Fall Writing Workshop: Poetry & Protest Movements
June Jordan (1936-2002) was a political activist and poet who founded “Poetry for the People Workshops” while teaching at UC Berkeley. She believed that poetry is a communal and easy-to-use art form. In memory of June Jordan’s work, Christopher Soto was invited by Columbia University to teach a community-based writing workshop that serves both the Columbia University student body and also members of the surrounding community in Harlem. Although all applications will be considered, youth ages 16-18 in the Harlem area will be be giving strong consideration. Over the span of 8 weeks, participants of the workshops will be reading about contemporary American poetry that has supplemented various protest movements in the 20th and 21st centuries. Workshop participants will also be writing and editing their own poems during this course.
Application Deadline: September 22, 2017
Workshops will take place on Columbia’s campus
Dates and Times:
Monday, Oct 16 | 7pm-9pm
Monday, Oct 23 | 7pm-9pm
Monday, Oct 30 | 7pm-9pm
Monday, Nov 6 | No Class
Monday, Nov 13 | 7pm-9pm
Monday, Nov 20 | 7pm-9pm
Monday, Nov 27 | 7pm-9pm
Monday, Dec 4 | 7pm-9pm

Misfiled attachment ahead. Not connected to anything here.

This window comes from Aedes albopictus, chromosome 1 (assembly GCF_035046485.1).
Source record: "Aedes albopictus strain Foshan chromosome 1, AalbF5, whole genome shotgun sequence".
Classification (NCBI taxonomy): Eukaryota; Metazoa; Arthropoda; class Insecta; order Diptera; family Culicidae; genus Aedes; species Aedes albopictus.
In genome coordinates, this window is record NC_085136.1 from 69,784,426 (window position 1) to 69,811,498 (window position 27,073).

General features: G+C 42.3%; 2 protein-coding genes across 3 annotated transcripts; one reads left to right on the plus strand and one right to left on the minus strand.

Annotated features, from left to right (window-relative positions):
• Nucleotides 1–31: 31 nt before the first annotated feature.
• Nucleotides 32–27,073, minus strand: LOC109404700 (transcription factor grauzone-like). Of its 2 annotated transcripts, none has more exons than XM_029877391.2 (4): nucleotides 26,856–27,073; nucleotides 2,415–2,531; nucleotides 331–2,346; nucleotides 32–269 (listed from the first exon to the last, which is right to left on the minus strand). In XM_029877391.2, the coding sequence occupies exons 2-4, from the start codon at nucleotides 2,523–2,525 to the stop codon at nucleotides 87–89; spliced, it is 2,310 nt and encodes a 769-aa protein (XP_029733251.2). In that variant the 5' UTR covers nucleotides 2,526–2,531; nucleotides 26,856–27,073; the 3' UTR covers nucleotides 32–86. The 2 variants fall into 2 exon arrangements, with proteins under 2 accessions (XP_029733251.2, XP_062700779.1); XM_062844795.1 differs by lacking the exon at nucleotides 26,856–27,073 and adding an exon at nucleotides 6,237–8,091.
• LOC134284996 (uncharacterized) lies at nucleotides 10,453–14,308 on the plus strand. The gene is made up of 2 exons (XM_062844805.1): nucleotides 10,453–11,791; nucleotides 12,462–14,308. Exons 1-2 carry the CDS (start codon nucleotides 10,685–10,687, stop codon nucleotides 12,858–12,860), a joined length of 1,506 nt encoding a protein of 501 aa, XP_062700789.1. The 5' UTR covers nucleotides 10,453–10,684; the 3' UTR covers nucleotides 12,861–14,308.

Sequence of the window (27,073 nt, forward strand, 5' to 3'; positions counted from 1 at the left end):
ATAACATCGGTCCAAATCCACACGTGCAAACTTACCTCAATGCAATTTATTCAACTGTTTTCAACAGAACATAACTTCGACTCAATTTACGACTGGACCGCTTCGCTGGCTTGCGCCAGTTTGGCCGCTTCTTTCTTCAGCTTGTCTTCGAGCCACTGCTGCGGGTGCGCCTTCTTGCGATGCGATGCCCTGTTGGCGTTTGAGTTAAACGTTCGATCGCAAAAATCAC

Monday, Dec 11 | 7pm-9pm
Please email 5-7 pages of poetry in a word document to firstname.lastname@example.org. Also include a title page, which states your name, address, age, and a short statement (3-4 sentences) about any writing experience that you have or that you would like to gain.
About the Instructor:
Christopher Soto (b. 1991, Los Angeles) is a poet based in Brooklyn, New York. He is the author of “Sad Girl Poems” (Sibling Rivalry Press, 2016) and the editor of “Nepantla: A Journal Dedicated to Queer Poets of Color” (Nightboat Books, 2018). He cofounded the Undocupoets Campaign and worked with Amazon Literary Partnerships to establish grants for undocumented writers. In 2017, he was awarded “The Freedom Plow Award for Poetry & Activism” by Split This Rock. In 2016, Poets & Writers honored Christopher Soto with the “Barnes & Nobles Writer for Writers Award.” He frequently writes book reviews for the Lambda Literary Foundation. His poems, reviews, interviews, and articles can be found at The Nation, The Guardian, The Advocate, Los Angeles Review of Books, American Poetry Review, Tin House, and more. His work has been translated into Spanish and Portuguese. He received his MFA in poetry from NYU, where he was a Goldwater Hospital Writing Workshop Fellow.